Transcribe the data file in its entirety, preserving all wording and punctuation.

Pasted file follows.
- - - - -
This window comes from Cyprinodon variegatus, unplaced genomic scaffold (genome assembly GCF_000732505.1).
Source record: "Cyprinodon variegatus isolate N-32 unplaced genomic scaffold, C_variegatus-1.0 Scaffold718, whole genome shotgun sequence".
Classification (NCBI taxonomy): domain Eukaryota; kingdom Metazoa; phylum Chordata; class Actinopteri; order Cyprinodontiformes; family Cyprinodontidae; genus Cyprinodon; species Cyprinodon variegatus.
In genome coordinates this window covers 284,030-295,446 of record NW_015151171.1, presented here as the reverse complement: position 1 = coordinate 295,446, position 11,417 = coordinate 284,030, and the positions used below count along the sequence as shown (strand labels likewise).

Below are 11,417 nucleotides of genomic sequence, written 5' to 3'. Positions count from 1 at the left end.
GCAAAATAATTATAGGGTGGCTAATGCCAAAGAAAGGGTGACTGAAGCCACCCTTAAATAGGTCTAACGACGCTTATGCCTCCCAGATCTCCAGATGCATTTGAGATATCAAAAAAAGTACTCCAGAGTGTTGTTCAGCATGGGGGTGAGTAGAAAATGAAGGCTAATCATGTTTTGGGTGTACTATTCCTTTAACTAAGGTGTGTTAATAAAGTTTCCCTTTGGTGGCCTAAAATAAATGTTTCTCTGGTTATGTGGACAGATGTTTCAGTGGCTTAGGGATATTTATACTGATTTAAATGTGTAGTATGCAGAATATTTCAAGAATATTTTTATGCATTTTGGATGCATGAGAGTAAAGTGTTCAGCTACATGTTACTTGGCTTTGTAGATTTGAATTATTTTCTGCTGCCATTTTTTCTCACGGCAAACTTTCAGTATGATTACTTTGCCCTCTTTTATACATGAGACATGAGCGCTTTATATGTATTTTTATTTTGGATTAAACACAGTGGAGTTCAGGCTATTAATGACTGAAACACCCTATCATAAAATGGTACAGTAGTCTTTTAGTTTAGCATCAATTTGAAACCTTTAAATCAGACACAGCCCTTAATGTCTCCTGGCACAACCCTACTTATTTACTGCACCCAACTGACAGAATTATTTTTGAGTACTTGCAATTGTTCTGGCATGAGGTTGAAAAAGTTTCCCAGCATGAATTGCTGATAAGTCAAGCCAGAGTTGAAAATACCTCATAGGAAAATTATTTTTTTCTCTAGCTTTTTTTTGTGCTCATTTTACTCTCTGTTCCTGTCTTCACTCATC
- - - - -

This window comes from Cyprinodon variegatus, unplaced genomic scaffold (genome assembly GCF_000732505.1).
Source record: "Cyprinodon variegatus isolate N-32 unplaced genomic scaffold, C_variegatus-1.0 Scaffold718, whole genome shotgun sequence".
Classification (NCBI taxonomy): domain Eukaryota; kingdom Metazoa; phylum Chordata; class Actinopteri; order Cyprinodontiformes; family Cyprinodontidae; genus Cyprinodon; species Cyprinodon variegatus.
In genome coordinates this window covers 284,030-295,446 of record NW_015151171.1, presented here as the reverse complement: position 1 = coordinate 295,446, position 11,417 = coordinate 284,030, and the positions used below count along the sequence as shown (strand labels likewise).

Below are 11,417 nucleotides of genomic sequence, written 5' to 3'. Positions count from 1 at the left end.
GCAAAATAATTATAGGGTGGCTAATGCCAAAGAAAGGGTGACTGAAGCCACCCTTAAATAGGTCTAACGACGCTTATGCCTCCCAGATCTCCAGATGCATTTGAGATATCAAAAAAAGTACTCCAGAGTGTTGTTCAGCATGGGGGTGAGTAGAAAATGAAGGCTAATCATGTTTTGGGTGTACTATTCCTTTAACTAAGGTGTGTTAATAAAGTTTCCCTTTGGTGGCCTAAAATAAATGTTTCTCTGGTTATGTGGACAGATGTTTCAGTGGCTTAGGGATATTTATACTGATTTAAATGTGTAGTATGCAGAATATTTCAAGAATATTTTTATGCATTTTGGATGCATGAGAGTAAAGTGTTCAGCTACATGTTACTTGGCTTTGTAGATTTGAATTATTTTCTGCTGCCATTTTTTCTCACGGCAAACTTTCAGTATGATTACTTTGCCCTCTTTTATACATGAGACATGAGCGCTTTATATGTATTTTTATTTTGGATTAAACACAGTGGAGTTCAGGCTATTAATGACTGAAACACCCTATCATAAAATGGTACAGTAGTCTTTTAGTTTAGCATCAATTTGAAACCTTTAAATCAGACACAGCCCTTAATGTCTCCTGGCACAACCCTACTTATTTACTGCACCCAACTGACAGAATTATTTTTGAGTACTTGCAATTGTTCTGGCATGAGGTTGAAAAAGTTTCCCAGCATGAATTGCTGATAAGTCAAGCCAGAGTTGAAAATACCTCATAGGAAAATTATTTTTTTCTCTAGCTTTTTTTTGTGCTCATTTTACTCTCTGTTCCTGTCTTCACTCATC